Here’s Where I Write Too Much Because Customer Service is Surprisingly Interesting
Today I thought I’d pass along some information from an article I found interesting while I was surfing the web instead of being productive. It’s an interview with Edward Wimmer, co-owner of the company Road ID, and has nothing to do with the food service industry. At least not in any direct manner. Wimmer does discuss a lot of interesting information about customer service—something his company’s been lauded for—however, and these are lessons that apply to any business, the restaurant one included.
Road ID, a company that makes personal and medical identification bracelets for runners, cyclists, and other outdoor enthusiasts, has maintained 50% year-over-year growth for nine years. They’ve gone from a company of three—the Wimmers—to a business running commercials on national television (maybe you’ve seen them on NBC Sports during this year’s Tour de France; they all feature Bob Roll, and they’re ridiculous). Yet, despite all this growth, they’ve maintained the feel of a personal company run by real people, and their customer service remains a strength. When a poster on bikeforum.net complained about the company, the message board got all up in arms, with hundreds of the brand’s customers posting replies about the great, wonderful, positive customer service experiences they’d had. The critical guy had it wrong, they said. That’s the kind of loyalty every business would love to inspire, I think. Customers who’d have your back in a fight, so to speak.
Now, I’m not going to rehash the entire interview for you, as it’s not about food service and you can all read, but there’re a couple points of interest for our purposes that I’d like to highlight:
Treat Your Customers Like People, Not Dollar Signs
Wimmer says something during this interview that seems obvious to me as a consumer, but maybe less so if I’m in an entrepreneurial mood. The interview asks about Road ID’s policy of replacing IDs with mistakes—mistakes made by customers that could easily be caught in the ordering process and are no fault of the company—for free, or at most, a nominal fee. Though the company loses money on these replacements (which, again, are the customer’s fault), but Wimmer says “the key isthat every customer doesn’t have to generate a positive ROI. If we generate a positive ROI on most of our customers, the bottom line takes care of itself. When you aren’t trying to squeeze every nickel out of every transaction, it’s easy to do the right thing for an individual customer.” He has a point, too. Thinking about what the customer wants, instead of his company’s more economic desires, is what’s created the rabid fan base that leapt to Road ID’s defense on bikeforum.net, after all.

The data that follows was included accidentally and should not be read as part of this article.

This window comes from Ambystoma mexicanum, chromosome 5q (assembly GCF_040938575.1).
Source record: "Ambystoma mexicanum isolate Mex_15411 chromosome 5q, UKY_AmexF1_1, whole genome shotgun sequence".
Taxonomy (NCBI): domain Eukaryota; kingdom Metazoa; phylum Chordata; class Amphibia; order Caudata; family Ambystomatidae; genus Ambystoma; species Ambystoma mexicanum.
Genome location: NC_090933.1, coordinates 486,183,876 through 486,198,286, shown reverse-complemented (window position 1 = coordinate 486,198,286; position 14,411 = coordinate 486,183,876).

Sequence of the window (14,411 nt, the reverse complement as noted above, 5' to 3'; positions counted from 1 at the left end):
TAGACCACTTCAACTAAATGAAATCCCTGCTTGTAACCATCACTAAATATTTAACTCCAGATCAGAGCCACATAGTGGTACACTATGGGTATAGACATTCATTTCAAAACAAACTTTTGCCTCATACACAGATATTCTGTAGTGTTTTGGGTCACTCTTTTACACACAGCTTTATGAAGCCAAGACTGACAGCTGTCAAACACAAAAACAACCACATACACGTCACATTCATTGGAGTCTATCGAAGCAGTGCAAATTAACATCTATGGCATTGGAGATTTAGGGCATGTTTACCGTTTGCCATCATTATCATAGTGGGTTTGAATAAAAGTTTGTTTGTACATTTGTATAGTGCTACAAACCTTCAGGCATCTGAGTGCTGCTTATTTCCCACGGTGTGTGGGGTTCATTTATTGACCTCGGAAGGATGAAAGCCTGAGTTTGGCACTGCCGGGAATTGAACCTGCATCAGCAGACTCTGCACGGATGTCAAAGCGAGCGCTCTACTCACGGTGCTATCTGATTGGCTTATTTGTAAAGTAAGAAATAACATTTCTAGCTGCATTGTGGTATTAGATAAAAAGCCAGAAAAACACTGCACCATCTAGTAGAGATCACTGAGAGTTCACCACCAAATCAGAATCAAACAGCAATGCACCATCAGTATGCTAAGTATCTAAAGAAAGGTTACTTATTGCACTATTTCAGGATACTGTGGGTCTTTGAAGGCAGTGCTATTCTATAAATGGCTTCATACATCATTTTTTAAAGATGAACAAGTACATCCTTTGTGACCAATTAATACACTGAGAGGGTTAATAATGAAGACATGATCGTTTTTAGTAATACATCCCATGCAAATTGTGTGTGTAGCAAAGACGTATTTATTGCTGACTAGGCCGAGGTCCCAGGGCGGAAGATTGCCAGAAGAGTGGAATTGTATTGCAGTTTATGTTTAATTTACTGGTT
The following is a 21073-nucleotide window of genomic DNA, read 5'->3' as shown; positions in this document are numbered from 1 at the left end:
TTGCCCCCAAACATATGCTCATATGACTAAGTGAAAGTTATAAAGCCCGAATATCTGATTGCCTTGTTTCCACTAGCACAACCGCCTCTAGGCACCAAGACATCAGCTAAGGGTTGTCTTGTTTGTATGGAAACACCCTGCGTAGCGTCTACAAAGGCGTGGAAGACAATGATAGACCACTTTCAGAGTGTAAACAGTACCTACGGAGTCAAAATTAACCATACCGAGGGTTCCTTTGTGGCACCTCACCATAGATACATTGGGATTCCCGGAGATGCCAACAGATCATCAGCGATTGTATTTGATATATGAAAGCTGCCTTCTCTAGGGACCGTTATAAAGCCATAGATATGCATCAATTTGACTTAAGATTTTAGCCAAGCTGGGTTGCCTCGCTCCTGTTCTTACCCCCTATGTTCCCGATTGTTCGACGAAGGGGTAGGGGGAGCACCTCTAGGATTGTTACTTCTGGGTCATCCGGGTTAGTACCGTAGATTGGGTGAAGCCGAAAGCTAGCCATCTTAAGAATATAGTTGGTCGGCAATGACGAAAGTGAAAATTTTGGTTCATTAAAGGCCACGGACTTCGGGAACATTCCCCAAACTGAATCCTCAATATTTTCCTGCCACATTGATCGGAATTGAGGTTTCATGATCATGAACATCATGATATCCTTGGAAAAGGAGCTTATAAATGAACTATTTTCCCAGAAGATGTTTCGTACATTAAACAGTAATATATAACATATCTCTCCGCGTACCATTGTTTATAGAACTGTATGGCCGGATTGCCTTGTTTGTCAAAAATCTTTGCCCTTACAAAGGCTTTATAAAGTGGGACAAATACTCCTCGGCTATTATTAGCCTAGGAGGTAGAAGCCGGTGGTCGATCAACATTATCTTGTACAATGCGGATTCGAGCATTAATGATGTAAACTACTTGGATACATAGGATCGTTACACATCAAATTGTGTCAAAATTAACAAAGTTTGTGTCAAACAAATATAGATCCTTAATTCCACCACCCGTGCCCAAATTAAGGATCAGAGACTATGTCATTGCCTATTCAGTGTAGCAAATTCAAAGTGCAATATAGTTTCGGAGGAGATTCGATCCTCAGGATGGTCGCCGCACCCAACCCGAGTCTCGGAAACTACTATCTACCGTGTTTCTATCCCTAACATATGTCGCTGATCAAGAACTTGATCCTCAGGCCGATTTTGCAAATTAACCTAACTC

The connection to food service here should be obvious. It’s easy to be annoyed when a picky company wants special treatment: something that’s not on the menu, food taken back for some reason or another, etc. Often, this is the fault of the customer, who hasn’t ordered what he or she has meant to or something. There’s a benefit to bending over backwards to make these individuals happy, however; doing so engenders loyalty in a way that good food and glossy ads can’t. You’re attending to a customer personally, making it likely that they’ll return. If they do the online review site thing, they’ll probably speak positively about your hospitality. They might even tell friends. Or have your back in a fight, or something.
Point is, it’s not all about the dollars and cents. Or rather, it is, but not in the immediate sense. Making your customer happy, more often than not, pays off in the long term, even if it’s a hassle. Think about what you’d want if you were eating out somewhere, and treat them as if they’re you. They’ll thank you for it.
Maintain a Personal, Friendly Image
Finally—and I apologize for this extra-long post today—we get to the second point I want to cover. The interviewer asks Mr. Wimmer about his company’s attempts to remain homey and family-oriented, even as it grows into a large corporation. The owner says it’s simple, to him. Most companies try hard to hide their small sizes when they’re starting up, but Road ID, even as it becomes large, wants to remind consumers that it’s family run and family owned, by real people. If you call them for customer service, you get real people. The emails they send customers come from EdwardW@…, not some no-reply or corporate sounding title.
Though this might not relate directly to your restaurant or cafeteria business, the lesson’s invaluable: don’t be afraid to be small and personal. In a global, commercial world, everyone wants to seem bigger than they are, glossier, more professional and corporate. But customers still like to have a personal experience. In the restaurant industry, especially, it’s nice to know the food you’re eating was made by an actual person, or that the restaurant is owned by someone with a family and a passion for food. Why else are shows like Diners, Drive-Ins, and Dives and Man vs. Food, where you get to watch these small business owners make the food they’re so passionate about, so popular? Passion and a personal touch are worth spending money for.
Thanks for putting up with me for so long today; there was a lot on my mind! Check back later in the week for more, and until then, contact us here.